Weekly Posting, July 31st, 2020

Bird and Max in Paris 1949 (I think)

On July 30th, 1953, Charlie Parker (Bird) recorded four sides for Norman Granz at Fulton Recording, NYC, accompanied by Al Haig, Percy Heath, and Max Roach.

Max Roach related an interesting anecdote to Phil Schaap concerning Bird’s composition, “Chi Chi”. 

Bird came by my place one morning and I was laboring over this [music]. This is when I was recording, when Mingus and I formed the Debut Company and I did date with Cou-Manchi-Cou and all that stuff in it. And Bird came by and I said, “Damn!“ It was like 3 o’clock in the morning. I lived on 30th St. between 3rd and 2nd avenues and I had a basement apartment. He’d come by anytime and, of course, I let him in, whatever. He saw me laboring over this goddam music. He said, “What’cha doin’?“ I said, “I got a session I am producing; my first, myself, tomorrow.“ So he says, “OK here’s a gift.“ And this is the truth, Phil, he sat down at a little kitchen table and a cheap piano–and I wish I had saved that goddamn ‘script; I never throw anything away–he wrote off the tune like a letter and I did it the next day (4/10/53) with Hank Mobley. We recorded it, then Bird recorded it. That’s “Chi Chi.”

Someone made the observation that Mozart wrote music as though taking dictation from God. It just flowed out of him onto the manuscript paper without any apparent effort. Bird was notorious for writing out his tunes in the studio while everyone waited around, and the process appeared equally effortless. However, just because he was writing something out on the spot doesn’t mean that he came up with it then and there. He could’ve been working out and refining his compositions in his head for days or weeks in advance.

One of the problems with typecasting Bird as an unhinged drug addict is that it implies that there was no intellectual process to Bird’s art. For example, prior to his 1947 Carnegie Hall performance, Bird was found passed out in his bathtub, or so the story goes. His helpers had to dress him and bundle him into a cab and put his horn together and push him onstage from the wings and then he gave one of the most brilliant performances of his career. Everyone assumes this happened in spite of the bathtub, but is it possible it happened because of the bathtub?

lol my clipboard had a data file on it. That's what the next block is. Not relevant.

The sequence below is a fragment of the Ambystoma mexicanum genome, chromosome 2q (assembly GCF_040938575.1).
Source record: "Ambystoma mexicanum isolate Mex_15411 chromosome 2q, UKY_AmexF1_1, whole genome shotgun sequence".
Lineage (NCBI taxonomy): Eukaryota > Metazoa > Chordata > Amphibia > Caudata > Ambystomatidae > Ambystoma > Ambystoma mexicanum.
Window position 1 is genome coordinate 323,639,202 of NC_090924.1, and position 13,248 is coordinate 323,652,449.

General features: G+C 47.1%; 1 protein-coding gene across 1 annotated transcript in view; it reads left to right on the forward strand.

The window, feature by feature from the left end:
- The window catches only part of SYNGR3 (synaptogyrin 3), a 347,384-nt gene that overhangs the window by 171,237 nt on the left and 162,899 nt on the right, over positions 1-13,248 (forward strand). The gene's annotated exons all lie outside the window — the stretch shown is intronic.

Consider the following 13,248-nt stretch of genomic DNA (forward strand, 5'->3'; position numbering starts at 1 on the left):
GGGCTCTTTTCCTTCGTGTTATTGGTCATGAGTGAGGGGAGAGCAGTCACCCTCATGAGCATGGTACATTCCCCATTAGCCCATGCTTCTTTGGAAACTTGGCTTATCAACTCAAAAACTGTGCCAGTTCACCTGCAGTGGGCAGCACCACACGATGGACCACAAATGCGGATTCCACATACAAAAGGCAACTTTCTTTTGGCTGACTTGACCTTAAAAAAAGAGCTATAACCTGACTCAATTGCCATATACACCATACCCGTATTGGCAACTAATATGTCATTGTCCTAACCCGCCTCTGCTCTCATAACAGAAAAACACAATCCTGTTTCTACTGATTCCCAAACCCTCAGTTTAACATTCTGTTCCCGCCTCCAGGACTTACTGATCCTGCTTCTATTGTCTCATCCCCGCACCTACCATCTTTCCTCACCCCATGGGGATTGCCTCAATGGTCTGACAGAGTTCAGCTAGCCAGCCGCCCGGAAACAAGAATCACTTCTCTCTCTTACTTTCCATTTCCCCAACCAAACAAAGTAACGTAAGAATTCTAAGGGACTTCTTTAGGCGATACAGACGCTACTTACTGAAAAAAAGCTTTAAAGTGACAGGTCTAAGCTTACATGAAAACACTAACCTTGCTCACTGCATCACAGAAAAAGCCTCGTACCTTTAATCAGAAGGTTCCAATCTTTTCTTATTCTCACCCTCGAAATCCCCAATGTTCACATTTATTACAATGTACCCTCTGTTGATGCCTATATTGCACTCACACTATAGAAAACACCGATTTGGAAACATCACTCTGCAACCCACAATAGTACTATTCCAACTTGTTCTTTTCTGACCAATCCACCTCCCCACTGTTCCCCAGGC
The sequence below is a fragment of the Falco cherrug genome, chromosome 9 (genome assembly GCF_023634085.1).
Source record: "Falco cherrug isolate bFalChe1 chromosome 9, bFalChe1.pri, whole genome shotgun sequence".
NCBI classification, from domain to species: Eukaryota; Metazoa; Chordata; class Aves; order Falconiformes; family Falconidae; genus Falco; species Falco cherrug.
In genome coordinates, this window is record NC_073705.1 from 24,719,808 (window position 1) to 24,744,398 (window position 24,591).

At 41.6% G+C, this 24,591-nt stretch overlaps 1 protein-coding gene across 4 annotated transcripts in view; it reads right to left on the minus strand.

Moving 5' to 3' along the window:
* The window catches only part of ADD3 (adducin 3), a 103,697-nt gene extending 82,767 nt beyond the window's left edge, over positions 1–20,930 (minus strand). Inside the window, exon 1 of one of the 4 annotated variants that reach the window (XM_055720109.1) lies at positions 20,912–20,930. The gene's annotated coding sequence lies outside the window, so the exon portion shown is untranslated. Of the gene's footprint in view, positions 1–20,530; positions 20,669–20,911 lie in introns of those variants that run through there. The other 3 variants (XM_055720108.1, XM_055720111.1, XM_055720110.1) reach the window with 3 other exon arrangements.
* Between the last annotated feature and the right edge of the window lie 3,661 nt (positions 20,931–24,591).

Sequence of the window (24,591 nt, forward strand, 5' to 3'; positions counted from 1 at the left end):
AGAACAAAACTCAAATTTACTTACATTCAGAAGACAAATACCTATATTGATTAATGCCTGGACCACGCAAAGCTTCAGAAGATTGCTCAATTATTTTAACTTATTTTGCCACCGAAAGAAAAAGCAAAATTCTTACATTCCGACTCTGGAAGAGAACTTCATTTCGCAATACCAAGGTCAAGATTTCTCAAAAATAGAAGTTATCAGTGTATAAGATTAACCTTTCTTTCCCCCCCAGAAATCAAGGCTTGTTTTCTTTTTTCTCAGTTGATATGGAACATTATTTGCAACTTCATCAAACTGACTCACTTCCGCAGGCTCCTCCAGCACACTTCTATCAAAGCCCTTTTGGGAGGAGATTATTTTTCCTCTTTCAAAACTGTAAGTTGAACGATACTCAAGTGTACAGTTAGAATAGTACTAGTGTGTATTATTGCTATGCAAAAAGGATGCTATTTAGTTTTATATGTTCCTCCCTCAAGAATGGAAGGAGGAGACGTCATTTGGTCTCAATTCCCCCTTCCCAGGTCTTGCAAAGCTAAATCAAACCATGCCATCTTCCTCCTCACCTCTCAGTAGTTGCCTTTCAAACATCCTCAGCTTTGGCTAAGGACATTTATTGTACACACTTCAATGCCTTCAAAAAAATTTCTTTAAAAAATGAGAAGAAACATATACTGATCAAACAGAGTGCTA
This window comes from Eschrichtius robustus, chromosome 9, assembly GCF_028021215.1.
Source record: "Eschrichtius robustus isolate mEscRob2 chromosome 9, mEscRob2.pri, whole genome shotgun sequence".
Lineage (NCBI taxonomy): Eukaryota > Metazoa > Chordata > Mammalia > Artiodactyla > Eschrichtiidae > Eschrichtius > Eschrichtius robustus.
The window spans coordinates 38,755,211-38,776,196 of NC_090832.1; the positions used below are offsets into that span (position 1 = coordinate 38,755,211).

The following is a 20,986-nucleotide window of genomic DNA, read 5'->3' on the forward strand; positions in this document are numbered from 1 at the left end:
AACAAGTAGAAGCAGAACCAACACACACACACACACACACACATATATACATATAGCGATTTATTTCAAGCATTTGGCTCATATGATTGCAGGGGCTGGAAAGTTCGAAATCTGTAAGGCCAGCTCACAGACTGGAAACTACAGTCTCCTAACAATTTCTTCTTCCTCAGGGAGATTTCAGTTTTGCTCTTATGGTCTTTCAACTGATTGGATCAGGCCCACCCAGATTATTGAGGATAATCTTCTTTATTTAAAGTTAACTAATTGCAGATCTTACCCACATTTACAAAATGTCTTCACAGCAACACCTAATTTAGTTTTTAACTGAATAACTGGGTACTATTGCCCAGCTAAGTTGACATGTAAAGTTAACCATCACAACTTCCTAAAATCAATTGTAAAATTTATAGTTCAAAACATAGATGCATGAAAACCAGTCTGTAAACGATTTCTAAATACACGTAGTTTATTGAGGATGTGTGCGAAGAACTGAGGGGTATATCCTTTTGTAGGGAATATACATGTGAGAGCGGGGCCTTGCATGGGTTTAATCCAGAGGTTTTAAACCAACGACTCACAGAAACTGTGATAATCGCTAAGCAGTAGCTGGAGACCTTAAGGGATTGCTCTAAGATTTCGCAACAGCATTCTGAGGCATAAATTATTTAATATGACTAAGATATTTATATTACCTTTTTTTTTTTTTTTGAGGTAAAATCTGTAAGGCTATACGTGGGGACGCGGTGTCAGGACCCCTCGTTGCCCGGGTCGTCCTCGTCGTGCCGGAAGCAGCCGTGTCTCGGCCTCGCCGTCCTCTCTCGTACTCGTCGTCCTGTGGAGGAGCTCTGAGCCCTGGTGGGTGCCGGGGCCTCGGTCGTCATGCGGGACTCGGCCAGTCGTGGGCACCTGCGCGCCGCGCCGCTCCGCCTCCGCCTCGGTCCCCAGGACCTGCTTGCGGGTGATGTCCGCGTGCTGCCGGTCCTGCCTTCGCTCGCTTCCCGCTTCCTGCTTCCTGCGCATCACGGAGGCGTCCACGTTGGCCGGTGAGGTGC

There’s no question that Bird possessed a formidable intellect. Just listen to his music. To assume otherwise comes close to racism of the “natural rhythm” variety, and flies in the face of evidence to the contrary. Bird was intimately acquainted with a wide cross section of recorded music, indicating that he spent much of his time listening to records. He pretty much aces his Down Beat blindfold test with Leonard Feather, and, in his telephone interview, he reels off the titles of Stravinsky compositions, one after another, until the “Little Band Master” stops him. Teddy Reig, the jovial A&R man at Savoy Records, says, “I’m still cursing him out for taking all my Marcel Mule records. I had three copies of the Concertina de Camera for Saxophone and Orchestra and Bird got every one.”

Bird seems equally well read. Although it’s unclear exactly when or where he did all this reading, that isn’t surprising. As Howard McGee said, “When he left the job, you didn’t see Bird no more until it was time for him to go to work.” The fact is, much of the time no one knew where Bird was or what he was doing. So the implication that he spent his free time scoring heroin and nodding out is another assumption. Furthermore, observers say he only slept a few hours at a time (amphetamines were another habit) so his mind was awake and aware more-or-less around the clock.